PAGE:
Launched in 2007, the Experimental Cuisine Collective (ECC) has proven itself as an invaluable resource for those interested in learning about the scientific principles behind food. Founded by Drs. Kent Kirshenbaum and Amy Bentley of New York University in collaboration with Chef Will Goldfarb of WillPowder, the ECC hosts workshops approximately five times per year, each featuring different topics and/or speakers. ECC’s current Director is Anne McBride, a PhD candidate in Food Studies at NYU and Culinary Program/Editorial Director for the Culinary Institute of America. Widely recognized for her ability in establishing connections between scientists and chefs, McBride has been instrumental in developing ECC’s programs. ECC’s workshops have gained nationwide acclaim, featured in media outlets such as Serious Eats, New York Observer, and even the Food Network!
The impressive roster of past ECC speakers include renowned chefs and scientific minds such as Dan Barber, Wylie Dufresne, Rachel Dutton, and Mark Bomford. The topics of ECC workshops are also interestingly diverse, covering topics from soda politics with Marion Nestle to cooking insects with the Yale Sustainable Food Project to the New York Academy of Medicine’s Eating Through Time conference.
Our recent Science & Food public event featured Dr. Kent Kirshenbaum , who stopped to answer a few questions for us about the ECC:
- What motivated you to start the Experimental Cuisine Collective?
- I was asked by the National Science Foundation to consider establishing a science outreach program as part of their emphasis on “Broader Impacts” of scientific research. I’ve always been eager to establish connections between scientists and experts from other disciplines, so exploring the terrain between chemistry and cuisine came about very naturally.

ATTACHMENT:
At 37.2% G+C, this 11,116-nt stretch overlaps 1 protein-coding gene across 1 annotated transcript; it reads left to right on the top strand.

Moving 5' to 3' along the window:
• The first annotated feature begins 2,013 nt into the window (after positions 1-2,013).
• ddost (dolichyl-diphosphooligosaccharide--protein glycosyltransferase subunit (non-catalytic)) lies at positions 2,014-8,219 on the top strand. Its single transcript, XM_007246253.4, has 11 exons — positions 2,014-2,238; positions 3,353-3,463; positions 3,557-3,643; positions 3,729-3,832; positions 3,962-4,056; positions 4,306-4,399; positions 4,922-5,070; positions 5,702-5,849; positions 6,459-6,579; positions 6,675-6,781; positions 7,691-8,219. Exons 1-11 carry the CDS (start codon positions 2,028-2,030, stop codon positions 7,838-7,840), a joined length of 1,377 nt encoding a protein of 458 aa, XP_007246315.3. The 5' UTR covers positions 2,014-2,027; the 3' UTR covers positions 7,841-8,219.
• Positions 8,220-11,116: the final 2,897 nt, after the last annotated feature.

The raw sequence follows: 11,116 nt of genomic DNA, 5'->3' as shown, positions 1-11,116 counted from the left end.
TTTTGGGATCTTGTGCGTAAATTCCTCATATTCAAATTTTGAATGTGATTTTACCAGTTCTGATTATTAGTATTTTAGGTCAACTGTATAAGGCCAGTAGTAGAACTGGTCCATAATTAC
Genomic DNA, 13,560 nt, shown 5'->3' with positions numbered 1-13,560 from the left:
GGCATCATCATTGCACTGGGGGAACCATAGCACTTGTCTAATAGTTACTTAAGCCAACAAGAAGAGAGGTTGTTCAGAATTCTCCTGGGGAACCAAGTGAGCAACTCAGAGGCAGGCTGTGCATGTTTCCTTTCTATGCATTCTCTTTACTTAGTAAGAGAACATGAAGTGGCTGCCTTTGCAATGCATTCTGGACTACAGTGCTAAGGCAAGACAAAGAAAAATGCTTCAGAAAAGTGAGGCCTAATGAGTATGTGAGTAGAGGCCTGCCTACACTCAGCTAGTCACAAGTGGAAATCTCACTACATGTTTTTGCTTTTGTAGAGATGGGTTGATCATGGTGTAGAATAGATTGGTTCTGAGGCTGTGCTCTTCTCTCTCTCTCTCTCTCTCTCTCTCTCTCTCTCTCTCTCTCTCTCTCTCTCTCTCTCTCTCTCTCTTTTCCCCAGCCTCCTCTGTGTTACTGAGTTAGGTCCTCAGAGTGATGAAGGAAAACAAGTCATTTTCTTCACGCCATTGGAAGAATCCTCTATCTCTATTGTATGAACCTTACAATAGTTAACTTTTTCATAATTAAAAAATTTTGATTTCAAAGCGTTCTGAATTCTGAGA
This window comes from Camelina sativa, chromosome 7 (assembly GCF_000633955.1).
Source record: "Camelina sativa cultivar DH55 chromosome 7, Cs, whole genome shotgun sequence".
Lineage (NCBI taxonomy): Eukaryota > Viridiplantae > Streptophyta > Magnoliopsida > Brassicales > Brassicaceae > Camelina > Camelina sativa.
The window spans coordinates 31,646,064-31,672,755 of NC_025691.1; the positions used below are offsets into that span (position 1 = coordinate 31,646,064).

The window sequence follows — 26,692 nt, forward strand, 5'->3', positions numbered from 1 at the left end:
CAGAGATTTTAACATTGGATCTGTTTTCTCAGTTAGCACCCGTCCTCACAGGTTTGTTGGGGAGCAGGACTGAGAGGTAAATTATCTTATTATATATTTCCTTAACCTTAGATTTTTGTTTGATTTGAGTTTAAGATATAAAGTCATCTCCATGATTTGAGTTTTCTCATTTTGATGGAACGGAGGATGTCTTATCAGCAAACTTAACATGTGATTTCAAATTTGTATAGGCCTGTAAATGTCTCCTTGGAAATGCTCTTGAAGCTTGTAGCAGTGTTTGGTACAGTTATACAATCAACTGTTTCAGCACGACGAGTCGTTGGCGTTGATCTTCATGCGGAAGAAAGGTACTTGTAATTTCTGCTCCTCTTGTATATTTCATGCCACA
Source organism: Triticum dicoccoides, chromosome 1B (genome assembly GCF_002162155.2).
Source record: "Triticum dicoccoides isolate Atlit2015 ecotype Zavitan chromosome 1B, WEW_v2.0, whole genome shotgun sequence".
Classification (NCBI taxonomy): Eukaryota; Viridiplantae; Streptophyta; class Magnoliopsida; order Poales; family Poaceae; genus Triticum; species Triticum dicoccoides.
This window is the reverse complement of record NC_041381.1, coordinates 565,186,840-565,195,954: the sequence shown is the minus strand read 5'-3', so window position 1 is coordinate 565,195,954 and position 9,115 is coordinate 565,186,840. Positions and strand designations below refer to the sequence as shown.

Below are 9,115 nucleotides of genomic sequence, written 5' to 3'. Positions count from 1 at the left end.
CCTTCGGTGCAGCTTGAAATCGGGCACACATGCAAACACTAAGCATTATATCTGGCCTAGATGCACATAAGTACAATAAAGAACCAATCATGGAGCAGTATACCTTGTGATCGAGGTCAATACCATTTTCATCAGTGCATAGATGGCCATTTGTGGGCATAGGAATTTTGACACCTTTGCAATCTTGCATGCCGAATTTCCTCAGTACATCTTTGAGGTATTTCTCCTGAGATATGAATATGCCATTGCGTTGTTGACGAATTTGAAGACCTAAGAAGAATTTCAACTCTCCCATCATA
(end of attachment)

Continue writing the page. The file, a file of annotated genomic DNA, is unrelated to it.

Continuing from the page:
- What has been one of your most memorable experiences since founding the site?
- The Experimental Cuisine Collective has always been more about direct engagement rather than as a web-based portal for information. One of my most memorable experiences with the ECC was preparing an alginate-based mango-juice pearl with a 4th grade student at a science fair. I asked her if we were doing science or cooking. After a moment’s careful thought she replied, “I guess it’s both!” That was a very satisfying moment.
Another memorable experience was giving a lecture series about the ECC throughout New Zealand during the “International Year of Chemistry”. The director of the ECC, Anne McBride, and I got the chance to prepare what we believe were the world’s first vegan pavlovas for our audiences throughout New Zealand. We love Kiwis!
- What do you hope the Experimental Cuisine Collective’s readers take away from the website?
- I think they are excited about the lecture programs we are offering at NYU, and the opportunity to learn what science can contribute to cooking — along with how chefs can advance scientific objectives. Plus, I hope readers are quick to appreciate that we have been offering our programs for almost 10 years, and all of it has been completely free of charge!
- Are there any upcoming projects you would like people to know about?
- Our upcoming meeting will be devoted to hydroponic farming, in partnership with the Institute of Culinary Education. We will be meeting at ICE’s indoor 540-square-foot farm in lower Manhattan, designed by Boswyck Farms, which has 3,000 plant sites and in which 22 crops are currently growing. The amazing thing about this farm is that it is literally across the street from the tallest building in the Western Hemisphere. Science can help us grow in so many ways and places!
About the author: Ashton Yoon received her B.S. in Environmental Science at UCLA and is currently pursuing a graduate degree in food science. Her favorite pastime is experimenting in the kitchen with new recipes and cooking techniques.
It is a great opportunity to be interview with these big people, you must have learn alot viewing a glimpse of their vision.